In canceling his trip to Ukraine this week, Secretary of State John Kerry passed up a chance to support hundreds of thousands of Ukrainian protesters who took to the streets seeking to oust President Viktor Yanukovych and his government so their country can exercise its right to self-determination.
The official excuse is that Mr. Kerry canceled the visit to show his disapproval of Mr. Yanukovych’s failure to sign a trade deal that would have brought Ukraine closer to integration into the European Union — as opposed to yielding to Russia’s effort to make the country a part of a Russia-led customs union.
The excuse doesn’t work.
Ukraine — a country of 45 million people — is Russia’s largest former Soviet vassal. It is central to European security.
The last time Ukraine defied the Kremlin was 2004, during the Orange Revolution, which put the country on the way to integration with Europe.
Russian President Vladimir Putin has since used Ukraine’s dependence on Russian natural gas to twist its arm and help bring to power Mr. Yanukovych, a Kremlin puppet who has recently grown more independent by playing Europe against Russia as he sought economic benefits for Ukraine’s shaky economy and corrupt bureaucracy.
Last weekend, protesters against Mr. Yanukovych’s pivot toward Russia took to the streets, notably in Kiev, where they occupied a government building and forced the Parliament to consider a “no confidence” resolution after a student protest was brutally dispersed by police. If passed, the resolution would have ousted the government.
Unfortunately, the measure did not pass, partly because the liberal-minded pro-Europe opposition leaders failed to gain the support of the Communist faction in the Parliament.
The government then tried to use the momentum and turn the tables on the opposition by calling on the protesters to “show respect for the law” and thus demonstrate their adherence to the “European way.”
Now would be a perfect time for Mr. Kerry as a representative of the United States, the leader of the free world, to lean in by following through with a long-planned visit to Kiev and — instead of Mr. Yanukovych — meet with the parliamentary opposition leaders to show the protesters that the United States supports their fight for democracy.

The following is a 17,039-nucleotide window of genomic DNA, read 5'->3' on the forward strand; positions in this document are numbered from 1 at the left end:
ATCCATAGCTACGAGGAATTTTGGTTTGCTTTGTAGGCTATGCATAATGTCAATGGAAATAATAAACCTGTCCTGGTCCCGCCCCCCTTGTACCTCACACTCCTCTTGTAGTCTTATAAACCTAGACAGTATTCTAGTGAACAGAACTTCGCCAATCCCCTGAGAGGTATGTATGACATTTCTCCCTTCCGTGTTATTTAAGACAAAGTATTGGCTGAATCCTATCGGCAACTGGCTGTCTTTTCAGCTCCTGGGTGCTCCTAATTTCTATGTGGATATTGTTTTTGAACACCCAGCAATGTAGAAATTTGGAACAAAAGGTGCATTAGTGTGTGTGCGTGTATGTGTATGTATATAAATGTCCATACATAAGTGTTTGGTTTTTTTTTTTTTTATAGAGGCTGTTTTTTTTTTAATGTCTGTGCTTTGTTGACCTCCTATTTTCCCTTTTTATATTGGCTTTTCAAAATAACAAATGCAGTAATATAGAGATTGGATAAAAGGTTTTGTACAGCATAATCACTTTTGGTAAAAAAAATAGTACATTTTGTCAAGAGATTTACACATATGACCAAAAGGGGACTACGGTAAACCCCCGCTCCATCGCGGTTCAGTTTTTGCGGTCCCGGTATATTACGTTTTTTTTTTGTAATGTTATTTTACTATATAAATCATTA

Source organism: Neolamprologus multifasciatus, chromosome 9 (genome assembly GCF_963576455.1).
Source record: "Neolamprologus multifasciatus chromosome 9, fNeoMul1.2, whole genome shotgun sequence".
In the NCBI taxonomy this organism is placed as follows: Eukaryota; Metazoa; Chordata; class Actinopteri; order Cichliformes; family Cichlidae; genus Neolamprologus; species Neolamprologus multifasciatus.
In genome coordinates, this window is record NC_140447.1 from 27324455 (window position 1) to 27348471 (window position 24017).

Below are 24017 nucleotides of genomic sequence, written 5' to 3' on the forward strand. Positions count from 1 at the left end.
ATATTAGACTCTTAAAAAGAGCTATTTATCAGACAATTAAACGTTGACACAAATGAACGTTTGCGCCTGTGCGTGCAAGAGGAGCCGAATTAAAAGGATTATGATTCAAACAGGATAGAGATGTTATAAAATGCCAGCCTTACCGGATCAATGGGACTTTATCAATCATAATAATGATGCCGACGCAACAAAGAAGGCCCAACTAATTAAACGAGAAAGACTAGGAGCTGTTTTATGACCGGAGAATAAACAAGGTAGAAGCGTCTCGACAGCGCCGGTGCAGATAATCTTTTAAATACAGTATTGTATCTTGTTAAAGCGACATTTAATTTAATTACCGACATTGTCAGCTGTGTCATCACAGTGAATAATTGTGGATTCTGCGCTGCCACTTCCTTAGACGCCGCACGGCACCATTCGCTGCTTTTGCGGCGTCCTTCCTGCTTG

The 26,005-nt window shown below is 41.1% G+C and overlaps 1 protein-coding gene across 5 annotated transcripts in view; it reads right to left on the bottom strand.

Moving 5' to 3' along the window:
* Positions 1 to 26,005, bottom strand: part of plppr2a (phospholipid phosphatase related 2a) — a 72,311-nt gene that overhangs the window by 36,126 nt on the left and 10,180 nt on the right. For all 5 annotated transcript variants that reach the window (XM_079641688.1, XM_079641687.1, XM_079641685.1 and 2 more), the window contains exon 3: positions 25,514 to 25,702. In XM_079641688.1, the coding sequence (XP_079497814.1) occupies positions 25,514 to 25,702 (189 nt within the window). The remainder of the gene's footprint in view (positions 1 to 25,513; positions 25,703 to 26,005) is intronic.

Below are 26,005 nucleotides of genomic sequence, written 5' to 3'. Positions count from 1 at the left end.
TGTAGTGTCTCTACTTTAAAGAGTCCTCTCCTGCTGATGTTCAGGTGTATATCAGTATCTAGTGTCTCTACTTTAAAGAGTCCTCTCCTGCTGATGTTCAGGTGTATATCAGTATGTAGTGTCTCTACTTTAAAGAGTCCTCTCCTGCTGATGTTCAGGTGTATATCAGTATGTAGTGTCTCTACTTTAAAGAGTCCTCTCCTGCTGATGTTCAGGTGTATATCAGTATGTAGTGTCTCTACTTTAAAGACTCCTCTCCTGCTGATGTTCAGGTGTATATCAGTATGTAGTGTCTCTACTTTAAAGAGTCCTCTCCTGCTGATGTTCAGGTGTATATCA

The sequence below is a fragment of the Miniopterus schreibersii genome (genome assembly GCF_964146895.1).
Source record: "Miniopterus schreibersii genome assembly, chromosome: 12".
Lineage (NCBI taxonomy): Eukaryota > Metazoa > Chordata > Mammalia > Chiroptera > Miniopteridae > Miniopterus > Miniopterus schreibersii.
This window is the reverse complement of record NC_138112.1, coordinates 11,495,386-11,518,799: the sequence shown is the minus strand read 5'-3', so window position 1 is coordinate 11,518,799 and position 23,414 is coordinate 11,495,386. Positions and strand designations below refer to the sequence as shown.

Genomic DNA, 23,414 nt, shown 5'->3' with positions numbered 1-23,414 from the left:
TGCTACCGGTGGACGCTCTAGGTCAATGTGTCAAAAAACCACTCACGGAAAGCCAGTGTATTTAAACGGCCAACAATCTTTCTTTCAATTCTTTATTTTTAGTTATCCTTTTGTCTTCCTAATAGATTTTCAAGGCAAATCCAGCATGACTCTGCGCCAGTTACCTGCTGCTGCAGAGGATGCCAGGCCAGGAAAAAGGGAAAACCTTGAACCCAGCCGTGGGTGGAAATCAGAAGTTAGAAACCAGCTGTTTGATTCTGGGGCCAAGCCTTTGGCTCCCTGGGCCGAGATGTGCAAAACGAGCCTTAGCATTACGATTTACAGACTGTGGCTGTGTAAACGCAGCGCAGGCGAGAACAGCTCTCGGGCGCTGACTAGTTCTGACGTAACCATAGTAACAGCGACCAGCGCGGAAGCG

Alas, this will not happen.
Moreover, the European Union and the United States have issued statements condemning both excessive use of force by police and the seizure of buildings by the opposition while giving lip service to free speech and the right to assemble.
It is hard not to agree with those protesters who see such a reaction as selling Ukraine down the river to Big Brother, Russia, and to Mr. Putin, in particular.
Mr. Putin called a prospective Ukraine-E.U. deal a major threat to Russia’s economy.
His fear, though, is that Ukraine’s integration into the European Union very likely would bring the country into NATO, which he sees as a primarily anti-Russian military alliance.
In the past, he interrupted natural gas supplies in the middle of winter to show Ukraine who was boss.
More recently, the Kremlin has threatened economic war should Ukraine continue to seek integration into the European Union. And after a Russian Parliament member called for authorizing the use of Russia’s military in Ukraine, some Kremlin watchers suspected that Russia had already made such a threat — clearly a possibility after Russia’s five-day “successful little war” in Georgia in 2008 disrupted the former Soviet vassal’s aspirations to join NATO.
Absent signs of equivocal support of the protesters by the United States and the European Union — America’s closest ally — Mr. Yanukovych appears determined to win, threatening to use force if the protests persist.
Should the situation in Ukraine escalate, there is a threat that the country will split into a pro-European west and pro-Russian east.
Whether he gets all Ukraine or just half, it appears that Mr. Putin has played chicken with Washington and won.
Mike Sigov, a former Russian journalist in Moscow, is a U.S. citizen and a staff writer for The Blade.